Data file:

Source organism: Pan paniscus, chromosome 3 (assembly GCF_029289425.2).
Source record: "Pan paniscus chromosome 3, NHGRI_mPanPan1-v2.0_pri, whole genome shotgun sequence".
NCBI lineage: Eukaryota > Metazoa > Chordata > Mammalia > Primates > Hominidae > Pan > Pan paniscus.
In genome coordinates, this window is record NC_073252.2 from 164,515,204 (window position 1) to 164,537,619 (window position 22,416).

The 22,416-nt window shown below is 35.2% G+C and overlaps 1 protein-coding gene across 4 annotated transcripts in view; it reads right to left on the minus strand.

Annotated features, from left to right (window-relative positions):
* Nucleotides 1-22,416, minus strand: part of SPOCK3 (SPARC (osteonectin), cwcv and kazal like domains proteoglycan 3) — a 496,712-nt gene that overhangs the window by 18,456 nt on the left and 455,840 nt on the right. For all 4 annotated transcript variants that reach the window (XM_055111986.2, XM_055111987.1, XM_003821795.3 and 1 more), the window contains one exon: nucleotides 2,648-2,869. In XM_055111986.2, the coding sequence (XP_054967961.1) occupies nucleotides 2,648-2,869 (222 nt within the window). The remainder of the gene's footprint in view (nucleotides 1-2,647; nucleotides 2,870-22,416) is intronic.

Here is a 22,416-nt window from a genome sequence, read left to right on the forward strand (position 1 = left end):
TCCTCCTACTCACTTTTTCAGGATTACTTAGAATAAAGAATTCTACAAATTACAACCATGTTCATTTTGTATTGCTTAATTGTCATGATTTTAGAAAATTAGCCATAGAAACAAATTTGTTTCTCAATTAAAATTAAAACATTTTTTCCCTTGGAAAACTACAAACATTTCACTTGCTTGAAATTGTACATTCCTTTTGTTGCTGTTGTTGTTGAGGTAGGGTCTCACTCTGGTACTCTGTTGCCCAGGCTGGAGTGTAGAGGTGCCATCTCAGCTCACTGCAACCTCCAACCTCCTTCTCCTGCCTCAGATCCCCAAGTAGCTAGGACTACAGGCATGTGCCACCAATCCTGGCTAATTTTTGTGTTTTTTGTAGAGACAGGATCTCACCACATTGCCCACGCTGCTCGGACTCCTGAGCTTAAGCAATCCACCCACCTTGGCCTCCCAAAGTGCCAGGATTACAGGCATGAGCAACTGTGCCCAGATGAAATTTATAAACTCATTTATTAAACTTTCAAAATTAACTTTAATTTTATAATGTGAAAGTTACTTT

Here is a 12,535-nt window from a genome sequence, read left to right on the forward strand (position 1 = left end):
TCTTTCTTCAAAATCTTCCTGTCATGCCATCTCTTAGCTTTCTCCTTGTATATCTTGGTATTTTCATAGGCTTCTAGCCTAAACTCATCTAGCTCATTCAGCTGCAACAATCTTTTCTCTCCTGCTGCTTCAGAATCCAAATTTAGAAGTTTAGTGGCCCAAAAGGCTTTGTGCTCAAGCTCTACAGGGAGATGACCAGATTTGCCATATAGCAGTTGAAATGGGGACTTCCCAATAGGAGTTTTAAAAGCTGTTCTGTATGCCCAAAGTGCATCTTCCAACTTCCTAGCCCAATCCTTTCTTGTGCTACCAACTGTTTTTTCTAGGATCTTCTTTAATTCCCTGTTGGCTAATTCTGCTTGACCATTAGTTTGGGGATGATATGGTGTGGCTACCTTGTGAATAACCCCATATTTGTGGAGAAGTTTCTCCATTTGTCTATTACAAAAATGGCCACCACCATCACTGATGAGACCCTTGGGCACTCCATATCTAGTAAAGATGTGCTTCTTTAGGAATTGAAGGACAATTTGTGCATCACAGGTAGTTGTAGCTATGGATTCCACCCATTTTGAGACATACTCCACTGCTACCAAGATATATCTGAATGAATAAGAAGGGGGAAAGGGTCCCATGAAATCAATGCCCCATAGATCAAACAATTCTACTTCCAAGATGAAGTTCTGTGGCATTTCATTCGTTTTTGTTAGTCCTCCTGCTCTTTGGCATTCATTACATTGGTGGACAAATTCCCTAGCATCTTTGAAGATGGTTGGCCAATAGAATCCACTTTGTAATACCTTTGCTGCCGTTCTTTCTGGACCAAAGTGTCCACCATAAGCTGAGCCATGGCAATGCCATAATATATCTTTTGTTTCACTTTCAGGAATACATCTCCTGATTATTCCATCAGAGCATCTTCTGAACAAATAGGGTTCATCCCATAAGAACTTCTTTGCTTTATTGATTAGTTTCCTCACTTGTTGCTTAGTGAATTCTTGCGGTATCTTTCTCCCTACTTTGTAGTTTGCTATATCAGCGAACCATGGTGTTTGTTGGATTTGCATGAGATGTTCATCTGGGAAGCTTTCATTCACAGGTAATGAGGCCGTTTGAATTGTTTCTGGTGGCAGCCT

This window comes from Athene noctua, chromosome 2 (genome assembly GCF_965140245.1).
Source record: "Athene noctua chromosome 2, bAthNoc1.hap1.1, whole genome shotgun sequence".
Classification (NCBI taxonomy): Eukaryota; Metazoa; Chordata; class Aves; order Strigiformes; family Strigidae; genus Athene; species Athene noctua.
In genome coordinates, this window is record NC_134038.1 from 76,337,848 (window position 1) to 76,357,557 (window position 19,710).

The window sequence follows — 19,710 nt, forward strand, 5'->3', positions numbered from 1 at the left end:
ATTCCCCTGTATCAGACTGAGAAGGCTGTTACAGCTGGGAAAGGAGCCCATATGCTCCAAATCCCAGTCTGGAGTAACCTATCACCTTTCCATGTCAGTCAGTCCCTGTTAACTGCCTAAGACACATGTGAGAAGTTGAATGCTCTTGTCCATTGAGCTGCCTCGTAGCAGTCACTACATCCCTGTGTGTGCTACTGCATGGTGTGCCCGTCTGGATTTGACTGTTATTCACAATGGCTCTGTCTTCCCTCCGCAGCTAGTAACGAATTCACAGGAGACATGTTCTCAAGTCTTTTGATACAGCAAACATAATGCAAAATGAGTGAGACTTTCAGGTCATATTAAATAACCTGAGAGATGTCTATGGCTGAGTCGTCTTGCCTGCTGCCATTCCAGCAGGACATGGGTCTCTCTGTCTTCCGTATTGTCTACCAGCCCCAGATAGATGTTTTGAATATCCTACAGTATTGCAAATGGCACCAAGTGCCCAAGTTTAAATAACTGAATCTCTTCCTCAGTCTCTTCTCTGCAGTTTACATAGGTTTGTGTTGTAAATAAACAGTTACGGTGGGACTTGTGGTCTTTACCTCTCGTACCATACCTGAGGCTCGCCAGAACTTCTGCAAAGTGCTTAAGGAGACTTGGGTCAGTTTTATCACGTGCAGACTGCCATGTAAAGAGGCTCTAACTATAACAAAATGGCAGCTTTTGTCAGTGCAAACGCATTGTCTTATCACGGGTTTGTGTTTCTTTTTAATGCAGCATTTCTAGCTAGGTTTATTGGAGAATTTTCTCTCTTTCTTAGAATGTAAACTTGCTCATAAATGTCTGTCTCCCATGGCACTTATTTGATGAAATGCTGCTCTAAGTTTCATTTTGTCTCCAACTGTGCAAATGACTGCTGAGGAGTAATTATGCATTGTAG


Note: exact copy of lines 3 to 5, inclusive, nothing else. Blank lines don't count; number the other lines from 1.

NCBI lineage: Eukaryota > Metazoa > Chordata > Mammalia > Primates > Hominidae > Pan > Pan paniscus.
In genome coordinates, this window is record NC_073252.2 from 164,515,204 (window position 1) to 164,537,619 (window position 22,416).

The 22,416-nt window shown below is 35.2% G+C and overlaps 1 protein-coding gene across 4 annotated transcripts in view; it reads right to left on the minus strand.